The UK is responsible for the procurement of the focus-coil modules that focus the muon beam at the centre of the liquid-hydrogen absorbers. Each focus-coil module contains two coils capable of producing a field of 5 T on axis. The coils will be kept cold using closed-cycle refrigerators (cryocoolers), a novel technique requiring considerable development. TESLA Engineering based in Surrey won the contract to provide the focus coils. Engineers and physicists from Technology Department at RAL and the University of Oxford are working with TESLA to ensure that the design and its implementation will yield a magnet fit for purpose in MICE. The expertise gained by TESLA will be applicable in the construction of magnets for other applications. In addition, the UK is responsible for the provision of liquid hydrogen to each of the three absorber-modules. The hydrogen delivery system uses state-of-the-art hydride-bed technology and liquefaction is performed with cryocoolers. The development of the systems for MICE will be carried out in collaboration with industry to the benefit of the hydrogen economy.
The MICE programme is varied, encompassing the development of numerical methods and simulation techniques, the development of accelerator hardware (from conventional transfer lines to the development of novel superconducting magnets), the construction of a novel, pion-production target, the development of hydrogen-handling systems, the provision of RF power, and the construction of state of the art diagnostics. Further, the implementation of the large and complicated project has allowed members of the collaboration to develop project management and integratn engineering skills.
MICE is an integral part of the Proton Accelerators for Science and Innovation initiative, putting the UK firmly at the heart of the community that seeks to develop the technology required to produce high intensity muon beams suitable for use in the Neutrino Factory and Muon Collider. MICE has created a UK community capable of delivering large and complex projects in an international environment.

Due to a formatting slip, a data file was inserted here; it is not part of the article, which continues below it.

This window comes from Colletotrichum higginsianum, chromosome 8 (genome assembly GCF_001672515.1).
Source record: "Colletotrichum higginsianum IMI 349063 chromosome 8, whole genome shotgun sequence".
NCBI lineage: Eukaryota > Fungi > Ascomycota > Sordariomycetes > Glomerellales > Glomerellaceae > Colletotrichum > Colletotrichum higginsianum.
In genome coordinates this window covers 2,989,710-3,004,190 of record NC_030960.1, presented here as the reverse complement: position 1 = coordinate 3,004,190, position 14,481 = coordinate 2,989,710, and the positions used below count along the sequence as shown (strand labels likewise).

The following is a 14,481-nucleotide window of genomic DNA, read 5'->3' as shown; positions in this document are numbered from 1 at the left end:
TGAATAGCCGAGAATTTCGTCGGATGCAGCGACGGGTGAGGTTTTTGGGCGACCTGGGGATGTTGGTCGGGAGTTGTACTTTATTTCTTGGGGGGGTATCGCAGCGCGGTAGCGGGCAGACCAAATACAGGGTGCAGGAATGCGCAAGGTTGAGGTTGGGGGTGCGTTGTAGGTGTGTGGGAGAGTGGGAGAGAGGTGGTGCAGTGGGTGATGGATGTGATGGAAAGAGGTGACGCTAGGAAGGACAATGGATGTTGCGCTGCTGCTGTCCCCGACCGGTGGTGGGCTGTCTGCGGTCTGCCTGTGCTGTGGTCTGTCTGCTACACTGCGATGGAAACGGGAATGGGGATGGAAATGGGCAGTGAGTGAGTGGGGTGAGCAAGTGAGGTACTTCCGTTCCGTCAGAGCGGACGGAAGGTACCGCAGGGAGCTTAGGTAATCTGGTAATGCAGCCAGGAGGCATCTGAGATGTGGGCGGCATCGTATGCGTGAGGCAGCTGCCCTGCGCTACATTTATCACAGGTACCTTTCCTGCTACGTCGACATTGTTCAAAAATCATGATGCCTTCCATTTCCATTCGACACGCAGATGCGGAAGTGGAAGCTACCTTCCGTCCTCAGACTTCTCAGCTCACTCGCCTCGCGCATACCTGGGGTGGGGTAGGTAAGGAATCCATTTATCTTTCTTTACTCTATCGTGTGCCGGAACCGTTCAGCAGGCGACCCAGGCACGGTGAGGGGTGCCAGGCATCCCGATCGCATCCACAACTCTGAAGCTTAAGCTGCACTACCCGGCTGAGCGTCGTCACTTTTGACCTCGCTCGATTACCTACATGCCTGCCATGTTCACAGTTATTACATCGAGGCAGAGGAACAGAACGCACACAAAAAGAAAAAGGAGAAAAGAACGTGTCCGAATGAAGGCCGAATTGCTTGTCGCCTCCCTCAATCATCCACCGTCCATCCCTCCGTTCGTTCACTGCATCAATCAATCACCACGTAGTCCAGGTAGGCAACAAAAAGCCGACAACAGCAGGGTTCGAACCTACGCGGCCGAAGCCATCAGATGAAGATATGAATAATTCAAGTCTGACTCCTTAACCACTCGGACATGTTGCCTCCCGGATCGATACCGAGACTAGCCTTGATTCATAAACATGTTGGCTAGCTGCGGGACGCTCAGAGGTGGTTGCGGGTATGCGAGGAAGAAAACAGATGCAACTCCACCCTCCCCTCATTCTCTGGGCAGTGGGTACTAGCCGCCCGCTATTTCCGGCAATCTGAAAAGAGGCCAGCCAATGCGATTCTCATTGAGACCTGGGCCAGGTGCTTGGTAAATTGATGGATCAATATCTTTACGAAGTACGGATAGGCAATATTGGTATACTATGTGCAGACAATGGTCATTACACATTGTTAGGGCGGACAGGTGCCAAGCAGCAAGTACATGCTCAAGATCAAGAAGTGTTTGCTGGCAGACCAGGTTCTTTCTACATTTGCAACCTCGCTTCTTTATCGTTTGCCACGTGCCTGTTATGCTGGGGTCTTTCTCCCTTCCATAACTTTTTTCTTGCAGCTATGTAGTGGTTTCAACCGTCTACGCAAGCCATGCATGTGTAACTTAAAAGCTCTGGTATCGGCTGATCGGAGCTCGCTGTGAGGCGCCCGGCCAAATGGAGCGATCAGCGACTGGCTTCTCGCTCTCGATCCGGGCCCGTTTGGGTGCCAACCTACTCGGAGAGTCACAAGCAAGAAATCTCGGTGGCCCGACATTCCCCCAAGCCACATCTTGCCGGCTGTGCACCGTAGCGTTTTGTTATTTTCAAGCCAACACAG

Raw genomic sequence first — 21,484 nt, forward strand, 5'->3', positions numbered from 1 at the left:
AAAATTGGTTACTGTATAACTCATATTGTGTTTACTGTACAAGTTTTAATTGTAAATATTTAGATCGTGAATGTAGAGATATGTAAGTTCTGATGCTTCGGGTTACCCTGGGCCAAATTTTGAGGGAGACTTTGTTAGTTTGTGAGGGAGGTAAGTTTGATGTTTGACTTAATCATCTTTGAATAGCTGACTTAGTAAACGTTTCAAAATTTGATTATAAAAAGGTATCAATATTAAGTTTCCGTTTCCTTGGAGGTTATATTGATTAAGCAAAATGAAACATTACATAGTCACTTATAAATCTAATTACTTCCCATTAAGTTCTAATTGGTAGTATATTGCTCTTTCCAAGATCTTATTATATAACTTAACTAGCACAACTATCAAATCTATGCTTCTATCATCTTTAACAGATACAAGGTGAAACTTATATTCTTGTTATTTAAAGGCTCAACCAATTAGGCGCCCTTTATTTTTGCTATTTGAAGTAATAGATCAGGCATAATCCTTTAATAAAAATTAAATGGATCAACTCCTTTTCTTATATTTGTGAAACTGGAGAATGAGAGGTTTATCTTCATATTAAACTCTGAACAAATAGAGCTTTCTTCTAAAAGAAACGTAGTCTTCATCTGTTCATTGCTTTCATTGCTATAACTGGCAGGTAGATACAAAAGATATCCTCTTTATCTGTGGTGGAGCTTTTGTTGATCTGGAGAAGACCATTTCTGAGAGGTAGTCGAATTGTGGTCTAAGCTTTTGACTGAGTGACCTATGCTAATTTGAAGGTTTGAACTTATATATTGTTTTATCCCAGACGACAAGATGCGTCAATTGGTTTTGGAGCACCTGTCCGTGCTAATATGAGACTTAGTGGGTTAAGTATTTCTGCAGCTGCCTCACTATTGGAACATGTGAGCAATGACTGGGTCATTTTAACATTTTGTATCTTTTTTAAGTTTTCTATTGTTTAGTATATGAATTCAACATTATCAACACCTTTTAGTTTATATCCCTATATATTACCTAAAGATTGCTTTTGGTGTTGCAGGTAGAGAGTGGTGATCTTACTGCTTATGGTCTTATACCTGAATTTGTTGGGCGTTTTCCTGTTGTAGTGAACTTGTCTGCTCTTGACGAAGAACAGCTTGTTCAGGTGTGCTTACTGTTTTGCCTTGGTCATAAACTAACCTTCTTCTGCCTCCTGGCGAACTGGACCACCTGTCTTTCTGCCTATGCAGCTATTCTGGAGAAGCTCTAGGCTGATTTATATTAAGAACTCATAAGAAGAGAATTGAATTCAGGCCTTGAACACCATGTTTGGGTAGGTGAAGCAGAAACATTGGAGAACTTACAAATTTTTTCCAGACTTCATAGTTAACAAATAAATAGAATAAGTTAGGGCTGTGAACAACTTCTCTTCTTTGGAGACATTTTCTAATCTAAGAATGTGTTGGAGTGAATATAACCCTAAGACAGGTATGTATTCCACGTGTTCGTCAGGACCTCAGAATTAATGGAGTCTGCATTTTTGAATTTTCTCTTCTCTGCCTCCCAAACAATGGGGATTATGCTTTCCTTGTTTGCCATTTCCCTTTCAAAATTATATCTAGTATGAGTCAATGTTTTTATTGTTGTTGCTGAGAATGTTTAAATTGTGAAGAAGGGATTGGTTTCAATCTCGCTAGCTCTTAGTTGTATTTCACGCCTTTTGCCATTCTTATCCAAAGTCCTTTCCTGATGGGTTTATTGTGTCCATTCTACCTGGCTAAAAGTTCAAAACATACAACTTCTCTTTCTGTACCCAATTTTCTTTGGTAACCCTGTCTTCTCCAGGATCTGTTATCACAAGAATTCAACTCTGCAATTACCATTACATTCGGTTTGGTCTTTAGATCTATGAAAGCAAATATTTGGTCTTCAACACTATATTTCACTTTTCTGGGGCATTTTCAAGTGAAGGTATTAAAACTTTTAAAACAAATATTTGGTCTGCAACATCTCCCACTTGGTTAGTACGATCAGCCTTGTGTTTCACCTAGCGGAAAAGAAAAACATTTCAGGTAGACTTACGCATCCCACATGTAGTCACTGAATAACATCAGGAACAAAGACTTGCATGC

Substantial contributions to the experiment in equipment, personnel, and intellectual input are being made by the international collaboration. To date, the international collaboration has provided the muon decay solenoid, beam-line instrumentation (scintillators and scintillating-fibre based beam-position monitors), three time-of-flight hodoscopes, two Cherenkov detectors, a lead-scintillator pre-shower detector, a prototype of the Electron Muon Ranger, the tracker readout and cryogenic systems, three high-power RF amplifiers, and the data-acquisition system. Over the period of the award, the international collaboration will complete the time-of-flight and calorimeter systems and provide the spectrometer solenoids, the liquid-hydrogen absorbers, and the RF-cavity/coupling-coil modules. The total value of these contributions, through hard to estimate, is in excess of £25M.
By making a success of the MICE project, the UK has gained substantial influence in the international Neutrino Factory community. The leverage opportunity for the future will be to forge appropriate partnerships with those laboratories or collaborations wishing to develop the Neutrino Factory and Muon Collider as options for the field. This is being taken forward through the EC FP7 Preparatory Phase Project TIARA in which funds have been secured to turn the infrastructure that supports the MICE experiment into the Ionization Cooling Test Facility (the ICTF).

Publications

10 25 50
 
Description Measured the change in emittance of a muon beam
Exploitation Route We are taking it forward ourselves. Used by Neutrino Factory and Muon Collider
Sectors Education

 
Description Competition for school children to Design a poster for MICE 
Form Of Engagement Activity Participation in an open day or visit at my research institution
Part Of Official Scheme? No
Geographic Reach National
Primary Audience Schools
Results and Impact Vists to the experiment from local primary schools to see the experiment and take part in enrichment activities. Announcement of the competition in the IOP news letter. Visit by winners to the Neutrino '16 conference in London in order to receive their prize
Year(s) Of Engagement Activity 2016
 
Description School Visit 
Form Of Engagement Activity Participation in an open day or visit at my research institution
Part Of Official Scheme? Yes
Geographic Reach National
Primary Audience Schools
Results and Impact 25 teachers informed of results in PP research

Positive response from teachers audience. Will use in teaching of A Level Students
Year(s) Of Engagement Activity 2006,2007,2008,2009,2010